The leadership team at Singpost often helps employees transition within the company. When Michelle Reger transitioned into a product manager role at the company, she had plenty of support. Her new manager sent her helpful reading materials, hosted frequent one-on-one meetings and made sure she got the opportunity to work on exciting new projects as well as make mistakes and learn from them. 


5. Recognize Top Performers 

Employees are engaged when they feel their work is valuable to the company and helps the organization achieve its long-term goals. Regularly showing employees that you recognize and appreciate their efforts is a simple gesture that goes a long way in making them feel valued. 

Reward top performers for their achievements with a cash prize, free day off, a gift card to their favorite lunch spot or a massage gift certificate — whatever makes sense for your team and aligns with your core values. In addition, give employees a platform to acknowledge their peers; feeling respected and appreciated by their team members will help employees become more engaged.

Subsplash makes employee recognition part of day-to-day operations. “Tiny flamingos and lions are a significant part of our employee recognition program, called ‘Animal of the Week,’” Melanie Leué, office experience manager, said. “On a weekly basis, employees get to nominate anyone in the company who exhibits our core values of humility, innovation and excellence. The winner of ‘Animal of the Week’ is recognized and celebrated at our all-hands company meeting, which includes a lot of clapping and cheering!”

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6. Promote Transparency 

Bringing employees into the fold as frequently as possible is a highly effective employee engagement strategy. If your team doesn’t know what’s happening behind the scenes, they can’t fully invest themselves and their energies into the company. Plus, if they get the sense that they’re intentionally being left out of the loop, they may start to distrust management and lose confidence in leadership.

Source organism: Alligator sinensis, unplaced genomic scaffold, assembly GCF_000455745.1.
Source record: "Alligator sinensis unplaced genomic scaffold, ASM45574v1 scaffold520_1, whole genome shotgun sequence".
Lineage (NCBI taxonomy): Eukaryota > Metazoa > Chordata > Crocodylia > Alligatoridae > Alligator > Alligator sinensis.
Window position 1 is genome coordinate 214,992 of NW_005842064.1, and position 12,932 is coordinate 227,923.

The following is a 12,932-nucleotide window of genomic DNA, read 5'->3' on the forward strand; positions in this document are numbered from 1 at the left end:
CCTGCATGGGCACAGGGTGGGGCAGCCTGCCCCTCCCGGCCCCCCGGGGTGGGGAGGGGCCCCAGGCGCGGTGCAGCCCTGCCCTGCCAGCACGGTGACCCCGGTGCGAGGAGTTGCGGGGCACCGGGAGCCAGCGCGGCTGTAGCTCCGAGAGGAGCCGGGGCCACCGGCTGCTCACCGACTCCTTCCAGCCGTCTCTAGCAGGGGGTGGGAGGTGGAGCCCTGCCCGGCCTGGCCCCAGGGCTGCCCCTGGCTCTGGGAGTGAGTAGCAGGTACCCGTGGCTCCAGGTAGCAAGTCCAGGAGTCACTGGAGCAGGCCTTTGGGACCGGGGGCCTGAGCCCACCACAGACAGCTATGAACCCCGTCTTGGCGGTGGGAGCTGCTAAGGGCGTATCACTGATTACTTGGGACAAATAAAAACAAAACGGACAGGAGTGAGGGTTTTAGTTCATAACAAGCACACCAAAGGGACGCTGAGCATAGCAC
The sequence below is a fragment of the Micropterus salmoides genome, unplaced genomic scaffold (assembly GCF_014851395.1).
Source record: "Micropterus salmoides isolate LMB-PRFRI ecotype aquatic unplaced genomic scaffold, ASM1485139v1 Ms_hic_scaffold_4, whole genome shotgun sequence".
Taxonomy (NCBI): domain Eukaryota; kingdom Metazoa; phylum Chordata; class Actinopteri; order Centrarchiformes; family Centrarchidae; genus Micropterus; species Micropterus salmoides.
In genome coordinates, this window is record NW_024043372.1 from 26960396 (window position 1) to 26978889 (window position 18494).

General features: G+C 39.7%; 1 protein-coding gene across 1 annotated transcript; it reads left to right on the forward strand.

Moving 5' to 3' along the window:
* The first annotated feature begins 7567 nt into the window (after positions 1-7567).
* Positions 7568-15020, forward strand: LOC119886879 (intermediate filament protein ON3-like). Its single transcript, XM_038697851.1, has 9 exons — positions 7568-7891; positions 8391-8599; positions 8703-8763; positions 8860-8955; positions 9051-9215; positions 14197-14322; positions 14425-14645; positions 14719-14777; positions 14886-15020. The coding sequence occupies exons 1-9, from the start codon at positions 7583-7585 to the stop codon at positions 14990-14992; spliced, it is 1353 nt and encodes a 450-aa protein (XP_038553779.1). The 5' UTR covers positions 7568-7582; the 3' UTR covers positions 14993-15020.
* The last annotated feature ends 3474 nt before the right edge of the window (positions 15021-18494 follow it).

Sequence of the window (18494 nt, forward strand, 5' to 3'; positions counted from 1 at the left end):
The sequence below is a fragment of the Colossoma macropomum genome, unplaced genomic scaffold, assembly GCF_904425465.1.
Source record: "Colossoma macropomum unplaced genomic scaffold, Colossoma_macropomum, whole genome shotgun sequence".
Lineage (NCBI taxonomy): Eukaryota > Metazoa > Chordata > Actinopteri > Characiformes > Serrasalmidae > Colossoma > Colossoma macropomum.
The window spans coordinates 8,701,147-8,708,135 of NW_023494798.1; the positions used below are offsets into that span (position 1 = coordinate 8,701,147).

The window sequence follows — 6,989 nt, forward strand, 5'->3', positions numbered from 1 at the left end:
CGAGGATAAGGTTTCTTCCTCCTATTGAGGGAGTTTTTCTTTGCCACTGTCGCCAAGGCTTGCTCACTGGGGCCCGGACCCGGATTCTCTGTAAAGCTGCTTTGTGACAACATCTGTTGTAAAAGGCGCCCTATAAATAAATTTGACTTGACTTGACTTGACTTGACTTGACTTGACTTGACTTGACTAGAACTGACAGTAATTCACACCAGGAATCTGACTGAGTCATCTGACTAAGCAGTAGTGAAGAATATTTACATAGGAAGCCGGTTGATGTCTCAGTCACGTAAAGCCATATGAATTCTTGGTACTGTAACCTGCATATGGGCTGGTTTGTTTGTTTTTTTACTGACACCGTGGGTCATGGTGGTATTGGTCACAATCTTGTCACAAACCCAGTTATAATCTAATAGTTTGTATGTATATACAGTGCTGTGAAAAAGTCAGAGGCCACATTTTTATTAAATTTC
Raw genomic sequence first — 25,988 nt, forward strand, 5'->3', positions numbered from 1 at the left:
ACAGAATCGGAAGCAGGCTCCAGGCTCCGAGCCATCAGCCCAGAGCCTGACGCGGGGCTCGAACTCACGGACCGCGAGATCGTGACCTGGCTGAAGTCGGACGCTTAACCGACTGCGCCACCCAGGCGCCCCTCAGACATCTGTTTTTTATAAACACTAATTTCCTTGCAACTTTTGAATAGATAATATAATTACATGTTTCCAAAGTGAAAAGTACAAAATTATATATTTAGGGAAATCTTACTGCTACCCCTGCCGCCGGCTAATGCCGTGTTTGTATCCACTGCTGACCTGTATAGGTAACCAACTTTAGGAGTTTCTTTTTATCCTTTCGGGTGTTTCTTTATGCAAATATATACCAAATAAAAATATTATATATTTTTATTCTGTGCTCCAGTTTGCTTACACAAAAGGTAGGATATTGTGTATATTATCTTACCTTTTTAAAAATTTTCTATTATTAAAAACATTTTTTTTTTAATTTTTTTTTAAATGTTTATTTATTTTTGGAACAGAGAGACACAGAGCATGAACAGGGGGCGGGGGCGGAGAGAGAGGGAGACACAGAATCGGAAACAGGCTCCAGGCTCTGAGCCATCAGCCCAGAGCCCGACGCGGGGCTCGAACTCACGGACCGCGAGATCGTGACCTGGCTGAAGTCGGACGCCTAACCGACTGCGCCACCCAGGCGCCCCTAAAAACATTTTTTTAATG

Of course, it’s well within your rights to be discreet as situations unfold or priorities change, but you should aim to inform team members about decisions that directly affect them as soon as you are able.

The team at All Web Now strives to improve transparency across the board. “At AWN, transparency means there are no secrets when it comes to how we run our business, how our business is performing, and how each of us, as individuals, are doing versus our team and personal targets,” Bill Daniel, president and CEO, said.


7. Allow for Honest Feedback

This strategy is twofold. First, create a platform or system that enables employees to share their thoughts and ask questions of the right people. This will most likely be your HR department, but c-suite executives should also be accessible to all employees, even if it is only for a few days out of the quarter and by appointment only. 

Second, use your team’s feedback. Nothing will frustrate and disengage your employees faster than if they feel they’re wasting their time sharing matters that are truly important to them. Listen to what your team members have to say and act on it.

For BRD, an app-based cryptocurrency platform, feedback is a central part of its culture. “Our leadership team ensures employees have regular one-on-one check-ins with their manager,” Bob Lehto, former vice president of human resources, said. “Status updates are handled in stand-up meetings so that one-on-ones can focus on long-term goals.”

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8. Hold Employees Accountable

Engaged employees are willing to do more than what’s asked of them, but that doesn’t mean you should expect them to operate at an above-average clip all the time. Make sure they’re not left in the lurch and expected to work on behalf of their peers. Relying solely on the efforts of your most engaged employees will likely lead to employee burnout.

For the engineering team at Catalant Technologies, accountability and flexibility are the cornerstones of success. “I have two expectations for every engineer on my team: deliver daily customer value and contribute to the team,” Laura Miyakawa, former vice president of engineering, said. “These expectations lead to better accountability and flexibility. Engineers do what they say, communicate what they’re doing and indicate when they need help.”


9. Hold Leadership Accountable 

Make sure managers, HR heads and executives lead by example. If employees feel like the office rules only apply to a select few — or only apply when it’s convenient for leadership — they’ll begin to distrust management. An inkling of distrust between team members is a slippery slope that can lead to a negative work culture. A toxic office environment and culture can disengage employees and send them looking for a new job.

Centerfield, a marketing and sales technology company, ensures its leadership team is not exempt from what’s expected of employees: “We have a robust, three-month leadership training program that focuses on how managers can be strong leaders, create a safe environment for feedback and provide clear goals for tracking,” Gena Romano, former director of human resources, said. “Managers are paired with one another as accountability buddies and are tasked with keeping each other on track for maintaining a comfortable and open feedback environment.” 

Employer Brand Toolkit

4 ready-to-use templates to effectively plan, execute and measure your employer brand.

Lisa Bertagnoli contributed reporting to this story.